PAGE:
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The Employment Precariousness Scale (EPRES): psychometric properties of a new tool for epidemiological studies among waged and salaried workers

Background Despite the fact that labour market flexibility has resulted in an expansion of precarious employment in industrialised countries, to date there is limited empirical evidence concerning its health consequences. The Employment Precariousness Scale (EPRES) is a newly developed, theory-based... Full description

Journal Title: Occupational and environmental medicine (London England), 2010-08, Vol.67 (8), p.548-555
Main Author: Vives, Alejandra
Other Authors: Amable, Marcelo , Ferrer, Montserrat , Moncada, Salvador , Llorens, Clara , Muntaner, Carles , Benavides, Fernando G , Benach, Joan
Format: Electronic Article Electronic Article
Language: English
Subjects:
Quelle: Alma/SFX Local Collection
Publisher: England: BMJ Publishing Group Ltd
ID: ISSN: 1351-0711
Link: https://www.ncbi.nlm.nih.gov/pubmed/20576923
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title: The Employment Precariousness Scale (EPRES): psychometric properties of a new tool for epidemiological studies among waged and salaried workers
format: Article
creator:
  • Vives, Alejandra
  • Amable, Marcelo
  • Ferrer, Montserrat
  • Moncada, Salvador
  • Llorens, Clara
  • Muntaner, Carles
  • Benavides, Fernando G
  • Benach, Joan
subjects:
  • Adolescent
  • Adult
  • Aged
  • Employment
  • Employment - psychology
  • Employment - statistics & numerical data
  • Employment precariousness
  • epidemiology
  • Espanya
  • Estadístiques
  • Female
  • health and safety
  • Humans
  • Job satisfaction
  • Labor markets
  • Male
  • mental health
  • Middle Aged
  • Occupational Health
  • Ocupació
  • Perceived health
  • Personnel Turnover
  • Precarious employment
  • Psychological aspects
  • Psychometrics
  • Psychometrics - methods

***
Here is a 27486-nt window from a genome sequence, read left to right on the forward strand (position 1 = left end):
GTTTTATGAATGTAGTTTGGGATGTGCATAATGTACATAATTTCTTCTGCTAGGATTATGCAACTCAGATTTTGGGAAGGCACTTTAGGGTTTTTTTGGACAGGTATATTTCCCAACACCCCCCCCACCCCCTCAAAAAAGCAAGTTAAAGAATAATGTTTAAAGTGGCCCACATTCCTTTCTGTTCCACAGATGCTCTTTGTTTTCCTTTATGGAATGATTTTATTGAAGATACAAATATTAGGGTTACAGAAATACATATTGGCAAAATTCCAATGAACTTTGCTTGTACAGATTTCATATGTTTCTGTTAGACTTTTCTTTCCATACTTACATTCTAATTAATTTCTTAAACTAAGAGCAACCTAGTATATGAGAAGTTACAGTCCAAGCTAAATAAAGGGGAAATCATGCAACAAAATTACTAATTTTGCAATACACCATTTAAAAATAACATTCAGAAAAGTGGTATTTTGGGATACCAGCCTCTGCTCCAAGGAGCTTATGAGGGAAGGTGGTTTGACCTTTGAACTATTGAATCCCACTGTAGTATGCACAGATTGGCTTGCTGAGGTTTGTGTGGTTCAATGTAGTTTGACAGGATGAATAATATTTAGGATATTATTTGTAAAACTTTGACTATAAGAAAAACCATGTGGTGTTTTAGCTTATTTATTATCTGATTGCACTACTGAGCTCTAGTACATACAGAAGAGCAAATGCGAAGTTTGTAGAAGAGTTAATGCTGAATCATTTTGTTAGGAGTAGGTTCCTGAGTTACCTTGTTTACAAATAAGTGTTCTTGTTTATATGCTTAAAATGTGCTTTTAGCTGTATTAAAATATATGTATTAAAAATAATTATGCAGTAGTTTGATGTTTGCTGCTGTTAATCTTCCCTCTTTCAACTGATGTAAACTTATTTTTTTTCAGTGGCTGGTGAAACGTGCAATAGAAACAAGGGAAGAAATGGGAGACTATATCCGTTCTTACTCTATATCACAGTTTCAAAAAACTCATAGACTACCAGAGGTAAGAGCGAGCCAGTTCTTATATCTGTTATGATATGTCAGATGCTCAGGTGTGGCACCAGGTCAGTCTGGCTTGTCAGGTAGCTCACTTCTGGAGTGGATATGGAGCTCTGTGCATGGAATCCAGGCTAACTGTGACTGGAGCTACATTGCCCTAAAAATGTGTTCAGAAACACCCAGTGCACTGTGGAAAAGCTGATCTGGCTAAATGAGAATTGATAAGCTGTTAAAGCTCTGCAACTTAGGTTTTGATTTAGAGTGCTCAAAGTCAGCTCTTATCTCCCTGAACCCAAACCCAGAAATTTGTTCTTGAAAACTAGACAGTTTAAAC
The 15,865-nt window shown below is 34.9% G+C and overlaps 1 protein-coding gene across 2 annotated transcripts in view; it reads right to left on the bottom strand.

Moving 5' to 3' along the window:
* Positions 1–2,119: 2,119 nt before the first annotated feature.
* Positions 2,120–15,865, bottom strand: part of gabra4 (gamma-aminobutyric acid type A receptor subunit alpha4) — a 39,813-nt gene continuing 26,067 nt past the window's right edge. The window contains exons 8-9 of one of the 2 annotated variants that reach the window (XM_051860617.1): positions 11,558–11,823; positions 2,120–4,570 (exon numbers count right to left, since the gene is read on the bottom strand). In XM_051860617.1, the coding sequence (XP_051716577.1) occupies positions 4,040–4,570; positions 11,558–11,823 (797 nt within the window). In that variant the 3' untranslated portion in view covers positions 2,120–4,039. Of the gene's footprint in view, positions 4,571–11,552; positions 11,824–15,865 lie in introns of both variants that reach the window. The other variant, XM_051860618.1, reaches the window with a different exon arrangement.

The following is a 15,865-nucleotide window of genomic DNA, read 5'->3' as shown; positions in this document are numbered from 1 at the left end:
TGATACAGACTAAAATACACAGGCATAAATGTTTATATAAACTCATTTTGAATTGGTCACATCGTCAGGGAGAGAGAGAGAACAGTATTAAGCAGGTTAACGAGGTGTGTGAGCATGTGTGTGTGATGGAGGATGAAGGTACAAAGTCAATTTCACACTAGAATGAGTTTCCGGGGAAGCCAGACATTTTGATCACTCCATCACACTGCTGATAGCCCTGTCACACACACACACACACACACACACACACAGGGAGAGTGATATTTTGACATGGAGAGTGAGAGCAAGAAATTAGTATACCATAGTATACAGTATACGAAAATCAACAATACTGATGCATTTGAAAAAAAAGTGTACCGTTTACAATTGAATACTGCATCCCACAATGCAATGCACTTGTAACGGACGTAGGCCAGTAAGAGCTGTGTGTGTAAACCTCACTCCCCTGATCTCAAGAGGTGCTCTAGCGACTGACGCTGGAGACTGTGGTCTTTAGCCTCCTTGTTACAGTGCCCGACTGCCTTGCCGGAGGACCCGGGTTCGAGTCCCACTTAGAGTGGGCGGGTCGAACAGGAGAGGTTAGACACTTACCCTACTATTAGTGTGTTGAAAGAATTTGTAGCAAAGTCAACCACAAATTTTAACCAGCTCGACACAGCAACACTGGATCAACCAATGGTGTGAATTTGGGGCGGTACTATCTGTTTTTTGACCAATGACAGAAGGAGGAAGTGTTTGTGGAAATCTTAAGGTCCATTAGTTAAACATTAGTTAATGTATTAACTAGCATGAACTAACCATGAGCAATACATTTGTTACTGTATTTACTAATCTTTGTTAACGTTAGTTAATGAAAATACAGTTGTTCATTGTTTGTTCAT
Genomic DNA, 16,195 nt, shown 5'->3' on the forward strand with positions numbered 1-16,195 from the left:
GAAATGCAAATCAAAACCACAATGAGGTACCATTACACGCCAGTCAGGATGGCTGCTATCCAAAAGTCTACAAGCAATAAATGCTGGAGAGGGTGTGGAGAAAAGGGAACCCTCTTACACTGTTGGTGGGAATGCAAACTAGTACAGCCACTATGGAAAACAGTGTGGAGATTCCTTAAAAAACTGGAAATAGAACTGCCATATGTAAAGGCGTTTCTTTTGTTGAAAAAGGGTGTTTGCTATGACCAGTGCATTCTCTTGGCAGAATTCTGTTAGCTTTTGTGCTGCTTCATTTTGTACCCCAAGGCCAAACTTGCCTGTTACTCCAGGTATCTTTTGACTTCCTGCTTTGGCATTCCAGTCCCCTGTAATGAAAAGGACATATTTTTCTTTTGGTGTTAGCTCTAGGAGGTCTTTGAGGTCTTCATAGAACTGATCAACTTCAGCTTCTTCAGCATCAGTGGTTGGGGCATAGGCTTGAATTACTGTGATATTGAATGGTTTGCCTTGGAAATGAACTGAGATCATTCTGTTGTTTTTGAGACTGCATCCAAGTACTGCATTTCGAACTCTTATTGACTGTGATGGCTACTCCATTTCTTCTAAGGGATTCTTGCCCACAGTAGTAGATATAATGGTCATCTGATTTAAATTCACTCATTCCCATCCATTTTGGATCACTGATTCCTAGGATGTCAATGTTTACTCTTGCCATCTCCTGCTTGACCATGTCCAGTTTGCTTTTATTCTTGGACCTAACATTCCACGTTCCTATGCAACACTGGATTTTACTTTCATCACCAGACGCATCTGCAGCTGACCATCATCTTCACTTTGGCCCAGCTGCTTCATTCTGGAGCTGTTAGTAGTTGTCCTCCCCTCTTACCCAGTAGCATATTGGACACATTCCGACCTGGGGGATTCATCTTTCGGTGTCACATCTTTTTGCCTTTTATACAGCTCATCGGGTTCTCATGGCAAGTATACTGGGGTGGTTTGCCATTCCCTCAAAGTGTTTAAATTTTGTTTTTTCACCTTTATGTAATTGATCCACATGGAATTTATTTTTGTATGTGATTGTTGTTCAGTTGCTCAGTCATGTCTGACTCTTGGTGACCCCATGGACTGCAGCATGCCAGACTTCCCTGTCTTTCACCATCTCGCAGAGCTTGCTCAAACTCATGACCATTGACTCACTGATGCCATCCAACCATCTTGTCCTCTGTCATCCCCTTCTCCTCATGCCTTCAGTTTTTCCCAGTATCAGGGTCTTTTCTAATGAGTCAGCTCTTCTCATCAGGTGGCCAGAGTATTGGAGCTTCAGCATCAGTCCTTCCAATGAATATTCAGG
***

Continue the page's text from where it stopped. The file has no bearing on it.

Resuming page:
• public health
  • Questionnaires
  • Research
  • Salut en el treball
  • sociology
  • Spain - epidemiology
  • Surveys and Questionnaires
  • Temporary employment
  • Temporary labor
  • Treball precari
  • Validity
  • Wages
  • Work environment
  • Work environments
  • Working conditions
  • Workplace
  • Workplaces
  • Young Adult
ispartof: Occupational and environmental medicine (London, England), 2010-08, Vol.67 (8), p.548-555
description: Background Despite the fact that labour market flexibility has resulted in an expansion of precarious employment in industrialised countries, to date there is limited empirical evidence concerning its health consequences. The Employment Precariousness Scale (EPRES) is a newly developed, theory-based, multidimensional questionnaire specifically devised for epidemiological studies among waged and salaried workers. Objective To assess the acceptability, reliability and construct validity of EPRES in a sample of waged and salaried workers in Spain. Methods A sample of 6968 temporary and permanent workers from a population-based survey carried out in 2004–2005 was analysed. The survey questionnaire was interviewer administered and included the six EPRES subscales, and measures of the psychosocial work environment (COPSOQ ISTAS21) and perceived general and mental health (SF-36). Results A high response rate to all EPRES items indicated good acceptability; Cronbach's α coefficients, over 0.70 for all subscales and the global score, demonstrated good internal consistency reliability; exploratory factor analysis using principal axis analysis and varimax rotation confirmed the six-subscale structure and the theoretical allocation of all items. Patterns across known groups and correlation coefficients with psychosocial work environment measures and perceived health demonstrated the expected relations, providing evidence of construct validity. Conclusions Our results provide evidence in support of the psychometric properties of EPRES, which appears to be a promising tool for the measurement of employment precariousness in public health research.